Pastoral Report Articles 

  • 21 Oct 2014 9:53 AM | Perry Miller, Editor (Administrator)

    The Fall 2014 National Clinical Training Seminar-East will be held November 10-11, starting at 9:00 a.m., with Registration/Continental Breakfast.

    The theme for the event is Reflecting on Group Process with the following presenters: Drs. Howard Friedman, Jennifer Lee and Frank Marrocco.


    The venue for the NCTS-East is the The Loyola House of Retreats located at 161 James Street, Morristown, NJ 07960. 

    Francine Hernandez
    NCTS-East Coordinator

  • 15 Oct 2014 9:59 AM | Perry Miller, Editor (Administrator)

    If you have not already noticed, CPSP can be found on a number of the popular social media networks. This development is through the efforts of Krista Argiropolis, CPSP's Administrative Coordinator.

    The beautify of this expansion means that those who contribute articles to the Pastoral Report for publication will find their writing available via many web sources and will be more likely picked up, read and linked far beyond its original PR publication.

    Krista, seen in the photo with her son, Kristopher, with the White House as a backdrop, provided the following descriptions and links to these social media sights:

    CPSP has a new page, which is more dynamic and has features that were missing from the former group page, such as an Events page. Click HERE to visit us on Facebook.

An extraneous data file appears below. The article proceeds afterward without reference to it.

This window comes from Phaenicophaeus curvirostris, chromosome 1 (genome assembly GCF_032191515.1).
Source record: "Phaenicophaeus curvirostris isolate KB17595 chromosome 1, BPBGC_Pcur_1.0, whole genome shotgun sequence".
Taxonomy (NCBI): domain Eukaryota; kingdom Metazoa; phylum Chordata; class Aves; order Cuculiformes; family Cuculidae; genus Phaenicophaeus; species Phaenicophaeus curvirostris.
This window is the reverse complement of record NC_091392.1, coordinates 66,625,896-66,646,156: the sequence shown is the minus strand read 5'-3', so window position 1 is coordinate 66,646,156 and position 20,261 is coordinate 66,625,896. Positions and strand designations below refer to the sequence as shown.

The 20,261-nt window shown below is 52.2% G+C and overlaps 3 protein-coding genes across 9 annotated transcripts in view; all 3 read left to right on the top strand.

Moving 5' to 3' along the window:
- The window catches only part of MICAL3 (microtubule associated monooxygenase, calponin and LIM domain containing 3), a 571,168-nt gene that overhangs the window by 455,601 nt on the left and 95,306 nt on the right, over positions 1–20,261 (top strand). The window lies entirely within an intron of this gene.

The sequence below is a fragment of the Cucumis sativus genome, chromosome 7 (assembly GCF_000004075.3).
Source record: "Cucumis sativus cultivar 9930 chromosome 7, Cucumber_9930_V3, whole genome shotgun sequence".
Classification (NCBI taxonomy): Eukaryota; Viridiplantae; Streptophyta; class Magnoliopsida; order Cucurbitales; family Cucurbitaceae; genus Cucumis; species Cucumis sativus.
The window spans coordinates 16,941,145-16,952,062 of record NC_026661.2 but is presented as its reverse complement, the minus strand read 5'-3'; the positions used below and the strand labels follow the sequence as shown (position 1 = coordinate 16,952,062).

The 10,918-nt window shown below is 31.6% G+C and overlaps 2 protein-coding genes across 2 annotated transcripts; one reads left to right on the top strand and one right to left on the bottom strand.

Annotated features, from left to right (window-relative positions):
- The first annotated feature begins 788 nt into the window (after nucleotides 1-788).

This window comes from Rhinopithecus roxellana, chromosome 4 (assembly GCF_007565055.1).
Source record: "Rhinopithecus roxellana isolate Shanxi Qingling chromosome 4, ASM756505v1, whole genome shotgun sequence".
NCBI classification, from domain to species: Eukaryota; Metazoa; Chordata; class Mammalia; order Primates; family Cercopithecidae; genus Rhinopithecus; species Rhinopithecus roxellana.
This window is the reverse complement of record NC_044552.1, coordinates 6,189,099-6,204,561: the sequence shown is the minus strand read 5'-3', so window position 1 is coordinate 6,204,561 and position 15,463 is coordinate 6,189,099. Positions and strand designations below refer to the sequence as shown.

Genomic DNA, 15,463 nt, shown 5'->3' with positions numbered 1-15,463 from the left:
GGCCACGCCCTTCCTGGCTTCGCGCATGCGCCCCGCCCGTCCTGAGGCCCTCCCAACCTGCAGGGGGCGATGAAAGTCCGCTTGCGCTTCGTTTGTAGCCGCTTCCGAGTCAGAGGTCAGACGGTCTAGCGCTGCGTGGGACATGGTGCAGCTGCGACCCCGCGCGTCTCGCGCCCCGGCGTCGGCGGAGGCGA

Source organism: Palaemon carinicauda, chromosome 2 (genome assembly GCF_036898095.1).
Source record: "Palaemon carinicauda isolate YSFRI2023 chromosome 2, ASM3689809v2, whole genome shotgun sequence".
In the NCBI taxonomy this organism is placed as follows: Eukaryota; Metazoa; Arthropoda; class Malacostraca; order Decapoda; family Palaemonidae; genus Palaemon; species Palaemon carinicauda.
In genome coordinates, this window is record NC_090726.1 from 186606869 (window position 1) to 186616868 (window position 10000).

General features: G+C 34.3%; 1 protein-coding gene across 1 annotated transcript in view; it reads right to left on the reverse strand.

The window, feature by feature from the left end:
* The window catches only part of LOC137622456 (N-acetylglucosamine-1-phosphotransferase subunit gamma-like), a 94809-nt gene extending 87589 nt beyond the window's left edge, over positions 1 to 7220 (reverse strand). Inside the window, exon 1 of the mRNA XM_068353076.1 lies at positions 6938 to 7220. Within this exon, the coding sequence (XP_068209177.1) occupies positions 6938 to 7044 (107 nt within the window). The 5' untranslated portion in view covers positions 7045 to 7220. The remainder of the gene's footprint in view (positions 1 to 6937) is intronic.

You can now follow us on Twitter, @CPSP_tweets, or click
     HERE to go to our Twitter page.

    As a professional community, we are now on LinkedIn, and you can follow our page by clicking

    Google+ Community: 
    Join our Google+ Community, as we share interests and updates. Click
     HERE to join.

    Pastoral Report remains the main source for news and information about CPSP, but the social media pages will provide another avenue for those who wish to share ideas and experiences, even on their mobile devices, while staying connected to CPSP events and initiatives.

    In addition, Krista Argiropolis has provided leadership to insure CPSP remains current in the use of the most recent technology. This includes discovering the software, Wild Apricot that has streamlined many functions in CPSP web presence, including documents that can be completed online and returned with ease, the CPSP Directory, etc. She also insured CPSP remains green by running an essentially paperless office.